Deepfakes and voice as the next data breach

Deepfake technology, which uses deep learning to create fake or altered video and audio content, continues to pose a major threat to businesses, consumers, and society as a whole.

In the lead up to the 2020 U.S. presidential election, government officials have expressed concerns about potential deepfake attacks to spread misinformation, and evidence suggests that while this technology is advancing rapidly, governments and tech companies are still ill-prepared to detect and combat it.

Deepfakes caught in the wild

We’ve seen how quickly deepfake videos can catch on, with tools like social media allowing them to spread like wildfire. Recent examples have included an altered video of House Speaker Nancy Pelosi slurring her words, as well as footage of Facebook’s Mark Zuckerberg giving a speech on the power of big data, actor Bill Hader doing an impression of Tom Cruise, and actress Jennifer Lawrence giving a speech with Steve Buscemi’s face.

Not all of these deepfake videos had malicious intent, but show how prevalent and mainstream deepfakes are becoming, and the potential for bad actors to leverage the technology to perpetrate crimes.

Prominent figures like these are easy to target because they have so much public content available online that can be repurposed for deepfakes, but as this technology continues to advance, it won’t be long before criminals have the tools to expand their targets beyond world leaders and celebrities. Cybersecurity companies have already seen successful deepfake audio attacks on businesses, suggesting the next big target for deepfake attacks could really be anyone.

As Senator Marco Rubio put it, “In the old days, if you wanted to threaten the United States, you needed 10 aircraft carriers, and nuclear weapons, and long range missiles… and increasingly, all you need is the ability to produce a very realistic fake video that could undermine our elections, that could throw our country into tremendous crisis internally and weaken us deeply.” He’s not wrong, and it’s only a matter of finding a Youtube video or recording a voice sample on a phone call to alter.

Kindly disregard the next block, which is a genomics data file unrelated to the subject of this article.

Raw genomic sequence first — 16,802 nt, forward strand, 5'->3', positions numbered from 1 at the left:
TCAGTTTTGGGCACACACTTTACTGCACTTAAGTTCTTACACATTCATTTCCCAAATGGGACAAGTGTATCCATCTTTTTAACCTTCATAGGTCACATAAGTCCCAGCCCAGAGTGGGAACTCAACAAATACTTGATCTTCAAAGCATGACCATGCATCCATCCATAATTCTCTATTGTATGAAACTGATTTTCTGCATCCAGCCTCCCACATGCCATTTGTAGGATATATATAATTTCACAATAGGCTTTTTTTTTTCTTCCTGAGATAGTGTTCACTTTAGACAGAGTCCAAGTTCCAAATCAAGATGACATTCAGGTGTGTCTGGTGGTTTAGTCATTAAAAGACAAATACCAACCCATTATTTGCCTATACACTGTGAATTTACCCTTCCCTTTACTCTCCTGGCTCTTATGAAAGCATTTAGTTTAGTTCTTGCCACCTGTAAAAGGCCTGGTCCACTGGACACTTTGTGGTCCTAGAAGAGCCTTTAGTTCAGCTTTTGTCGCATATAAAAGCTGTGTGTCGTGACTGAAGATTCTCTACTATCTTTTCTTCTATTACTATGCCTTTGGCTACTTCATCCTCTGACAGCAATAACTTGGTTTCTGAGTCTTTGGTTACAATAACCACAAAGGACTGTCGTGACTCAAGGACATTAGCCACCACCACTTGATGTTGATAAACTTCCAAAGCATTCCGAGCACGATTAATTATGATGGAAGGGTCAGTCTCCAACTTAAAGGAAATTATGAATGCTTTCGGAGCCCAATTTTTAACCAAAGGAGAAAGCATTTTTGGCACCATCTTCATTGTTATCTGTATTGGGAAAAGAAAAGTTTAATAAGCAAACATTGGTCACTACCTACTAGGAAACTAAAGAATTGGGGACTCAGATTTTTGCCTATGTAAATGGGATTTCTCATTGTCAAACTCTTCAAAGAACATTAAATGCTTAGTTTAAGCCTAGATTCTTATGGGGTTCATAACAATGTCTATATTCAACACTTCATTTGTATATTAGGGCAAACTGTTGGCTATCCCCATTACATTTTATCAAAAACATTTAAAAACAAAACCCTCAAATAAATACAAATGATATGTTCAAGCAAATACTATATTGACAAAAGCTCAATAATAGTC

Deepfakes could open deep pockets

Incentivized by large potential gains, new fraudsters relentlessly invest time in gathering intelligence on intended victims and studying the paper trail of their target firm before initiating their attacks. It’s not only the number of attempted attacks that are climbing, it’s the actual amount of losses.

Voice fraud can be costly to businesses and consumers alike, with phone-based ID theft costing U.S. consumers approximately $12 billion every year. With continued advances in voice and artificial intelligence technology, we expect these attacks will only continue to increase and improve.

Voice is the next data breach

As cybercriminals continue to evolve their tactics and identify additional channels to target, I anticipate that voice will be the next major data breach. Companies need to build defenses against the technology before it gets too unwieldy to contain. In fact, over the past five years, Pindrop has seen a massive uptick in synthetic audio attacks.

Understanding the real dangers of synthetic audio, we set out to better understand and detect these attacks. We developed our own audio deepfakes using the voices of popular world leaders and celebrities that are regularly in the media (e.g. President Barack Obama and Ellen DeGeneres).

We found that, while synthetic audio sounds normal to the human ear, it isn’t possible at the normal speed and frequency at which humans speak. With an Achilles heel identified, we learned that AI and voice biometric technologies can analyze audio to successfully differentiate real from synthetic audios.

Derailing deepfakes

Tools to detect and combat deepfakes and synthetic audio are available to businesses, but unfortunately there is not yet anything to prevent these attacks from happening in the first place. Until more progress is made, consumers should think twice before they share potentially fake content on social media, just as businesses should before responding to suspicious requests from customers.

If something seems off, do your own research to verify sources before accepting the content as fact. To keep up with increasingly sophisticated bad actors, it will be important for businesses and consumers alike to be vigilant to protect themselves from misinformation and fraud spread by deepfake technology and synthetic audio attacks.

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